"The Flash" EP Kreisberg Shares Insight on Major Reverse-Flash Revelations
Welcome to Food or Comics?, where every week we talk about what comics we’d buy at our local comic shop based on certain spending limits — $15 and $30 — as well as what we’d get if we had extra money or a gift card to spend on a splurge item.
If I had $15 this Wednesday, it’d be all Image for me – starting with Nowhere Men #3 (Image, $2.99). The Beatles as a scientific supergroup, through the lens of Dr. Strangelove? Let’s do this. I’ve been a big fan of Nate Bellegarde for a while, and this book finally seems to capture what’s unique about him – his comedy, his stark scientific acumen, and his humanism. After that I’d get Glory #32 (Image, $3.99). Beautiful cover by Ricken here, and reads like a great manga building up to some epic battle. After that I’d get Brian Wood and Ming Doyle’s Mara #2 (Image, $2.99). I tried to hold back my expectations before reading Issue 1, and I was blown away – so now Issue 2 has something to prove. Finally, I’d get Invincible #100 (Image, $3.99) (Cory Walker’s cover, if you want to know!). I’ve said it before, but I’ll say it again: I think Invincible is better than The Walking Dead. No need to compare the two really, though, because no matter how you cut it, this series is great … and what Kirkman and Ottley have planned for the 100th issue looks to be unique – both for the promised deaths and the promise of seeing what could have been had Mark Grayson chosen differently.
If I had $30, I’d make up for lost time and get Brian Ralph’s Cave-In (Drawn & Quarterly, $14.95) . I’m reticent to admit this, but I’ve never read this book. I loved Daybreak, but never found a copy or the motivation to seek out more … but this Wednesday that will change.
For splurging, I already have most of this in the single issues, but I can’t help but splurge on the new collection X-Men: Mutant Massacre (Marvel, $34.99). This was my first crossover in comics, buying back-issues before I discovered events like Crisis on Infinite Earths and Secret Wars. In my rose-colored glasses, it’s an ideal crossover for not being too overbearing and relating to a conflict or situation that isn’t superhero-specific. Love the Morlocks, love Uncanny X-Men and the associated books around this time, so I’m buying this and spending an evening enjoying it all over again.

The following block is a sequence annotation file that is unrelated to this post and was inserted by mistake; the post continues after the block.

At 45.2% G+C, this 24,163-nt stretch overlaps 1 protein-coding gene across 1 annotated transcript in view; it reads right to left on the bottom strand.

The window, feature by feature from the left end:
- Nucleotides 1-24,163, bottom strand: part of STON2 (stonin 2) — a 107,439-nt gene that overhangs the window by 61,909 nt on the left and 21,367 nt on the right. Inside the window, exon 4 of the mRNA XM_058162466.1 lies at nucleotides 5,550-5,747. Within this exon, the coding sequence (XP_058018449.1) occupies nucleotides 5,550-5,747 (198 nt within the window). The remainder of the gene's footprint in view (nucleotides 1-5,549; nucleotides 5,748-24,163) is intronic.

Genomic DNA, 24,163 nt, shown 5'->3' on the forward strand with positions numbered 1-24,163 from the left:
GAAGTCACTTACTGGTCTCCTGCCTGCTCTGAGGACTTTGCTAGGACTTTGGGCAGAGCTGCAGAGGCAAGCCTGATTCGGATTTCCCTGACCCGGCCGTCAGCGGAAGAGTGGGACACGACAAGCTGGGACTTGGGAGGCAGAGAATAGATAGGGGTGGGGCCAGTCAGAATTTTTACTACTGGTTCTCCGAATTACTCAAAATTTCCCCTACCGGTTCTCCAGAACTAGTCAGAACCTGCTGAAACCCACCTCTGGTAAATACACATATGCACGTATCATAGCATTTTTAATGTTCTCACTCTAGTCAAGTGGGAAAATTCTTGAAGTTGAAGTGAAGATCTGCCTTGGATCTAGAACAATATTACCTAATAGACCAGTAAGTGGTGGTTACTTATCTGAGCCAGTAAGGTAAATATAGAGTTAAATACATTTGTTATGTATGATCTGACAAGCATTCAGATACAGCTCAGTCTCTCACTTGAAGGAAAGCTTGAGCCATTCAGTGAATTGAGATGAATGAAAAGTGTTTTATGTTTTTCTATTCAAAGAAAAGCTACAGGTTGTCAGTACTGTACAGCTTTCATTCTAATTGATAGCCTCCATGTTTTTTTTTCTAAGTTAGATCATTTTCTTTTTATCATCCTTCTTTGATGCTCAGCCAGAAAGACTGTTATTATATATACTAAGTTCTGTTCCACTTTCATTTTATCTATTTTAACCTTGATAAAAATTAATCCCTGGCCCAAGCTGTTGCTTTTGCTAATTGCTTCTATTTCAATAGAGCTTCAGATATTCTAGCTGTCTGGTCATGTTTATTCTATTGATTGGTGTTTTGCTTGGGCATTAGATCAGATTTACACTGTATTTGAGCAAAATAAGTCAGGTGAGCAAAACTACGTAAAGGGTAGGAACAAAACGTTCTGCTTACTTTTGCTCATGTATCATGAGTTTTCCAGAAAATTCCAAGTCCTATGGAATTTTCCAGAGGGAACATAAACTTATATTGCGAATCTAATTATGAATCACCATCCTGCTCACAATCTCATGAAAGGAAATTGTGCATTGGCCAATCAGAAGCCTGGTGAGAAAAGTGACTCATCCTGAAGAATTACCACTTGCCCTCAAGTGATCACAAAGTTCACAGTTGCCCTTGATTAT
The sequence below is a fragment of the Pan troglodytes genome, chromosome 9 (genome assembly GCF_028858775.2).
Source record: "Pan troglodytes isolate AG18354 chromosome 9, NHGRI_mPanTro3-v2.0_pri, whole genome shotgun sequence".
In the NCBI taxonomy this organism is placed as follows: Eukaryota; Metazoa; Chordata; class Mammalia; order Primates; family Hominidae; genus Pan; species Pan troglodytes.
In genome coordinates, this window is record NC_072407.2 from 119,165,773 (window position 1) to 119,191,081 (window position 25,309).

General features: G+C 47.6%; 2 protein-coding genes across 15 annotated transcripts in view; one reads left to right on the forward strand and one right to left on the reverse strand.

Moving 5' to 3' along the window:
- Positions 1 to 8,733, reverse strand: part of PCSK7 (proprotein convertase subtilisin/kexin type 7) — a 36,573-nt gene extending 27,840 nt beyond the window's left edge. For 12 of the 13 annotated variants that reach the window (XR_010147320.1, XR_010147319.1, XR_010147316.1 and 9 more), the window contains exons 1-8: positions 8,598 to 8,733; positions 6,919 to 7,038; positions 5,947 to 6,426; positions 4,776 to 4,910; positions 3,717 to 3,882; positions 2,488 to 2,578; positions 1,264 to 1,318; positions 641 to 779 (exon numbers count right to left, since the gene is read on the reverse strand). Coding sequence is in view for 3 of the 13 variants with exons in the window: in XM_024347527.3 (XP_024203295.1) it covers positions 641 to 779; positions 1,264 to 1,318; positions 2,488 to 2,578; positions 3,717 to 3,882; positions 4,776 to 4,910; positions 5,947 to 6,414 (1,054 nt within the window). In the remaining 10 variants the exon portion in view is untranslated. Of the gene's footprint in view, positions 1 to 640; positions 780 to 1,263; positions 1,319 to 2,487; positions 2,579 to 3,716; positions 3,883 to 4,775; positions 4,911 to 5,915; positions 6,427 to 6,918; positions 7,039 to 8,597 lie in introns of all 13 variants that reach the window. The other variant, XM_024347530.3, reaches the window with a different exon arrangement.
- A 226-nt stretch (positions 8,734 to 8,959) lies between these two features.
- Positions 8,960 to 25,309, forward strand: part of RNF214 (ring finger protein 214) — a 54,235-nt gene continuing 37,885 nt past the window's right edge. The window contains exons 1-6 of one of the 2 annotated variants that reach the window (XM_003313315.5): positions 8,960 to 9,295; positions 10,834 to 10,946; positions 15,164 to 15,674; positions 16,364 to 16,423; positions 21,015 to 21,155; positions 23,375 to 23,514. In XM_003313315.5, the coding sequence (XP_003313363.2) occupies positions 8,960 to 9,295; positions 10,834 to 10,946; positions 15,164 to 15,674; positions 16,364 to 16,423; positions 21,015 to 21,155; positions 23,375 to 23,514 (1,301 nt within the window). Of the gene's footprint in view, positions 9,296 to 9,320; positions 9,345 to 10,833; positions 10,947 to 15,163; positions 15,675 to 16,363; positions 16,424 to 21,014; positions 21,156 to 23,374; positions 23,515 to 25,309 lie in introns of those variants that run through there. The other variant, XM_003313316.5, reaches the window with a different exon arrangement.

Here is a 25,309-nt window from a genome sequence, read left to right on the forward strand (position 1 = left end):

In recent years, we’ve seen a boatload of comic books and graphic novels make their way to the silver screen, from “big two” stalwarts like Spider-Man and Batman to independent titles like Scott Pilgrim and 30 Days Of Night. Among the various adaptations, though, some creators have emerged as magnets for Hollywood types — and one writer in-particular has more to offer than anyone else: Warren Ellis.
Warren Ellis emerged in the late 1990s as the foremost sf writer working in comics. Starting with the seminal DC/Vertigo series Transmetropolitan and moving into his re-invention of the superhero genre with The Authority, Planetary and later Nextwave, Ellis became a rare thing — a successful writer in both the creator-owned field as well as the super-hero dominated work-for-hire mainstream. Along the way he became a prolific writer, with seemingly more graphic novels and trade paperbacks on shelves than any other comic creator. He’s produced more than 40 creator-owned series, with the recent film REDderived from the three-issue series he did with Cully Hamner. Ellis himself is no stranger to Hollywood — he’s worked on animated films for G.I. Joe, Castlevania and the upcoming anime based on Marvel’s Iron Man and Wolverine.
With such a broad and intelligent ouvre of work, Hollywood’s already lined up several more Ellis works they’d like to put on the big screen — but here are some ideas they may have not thought of (yet).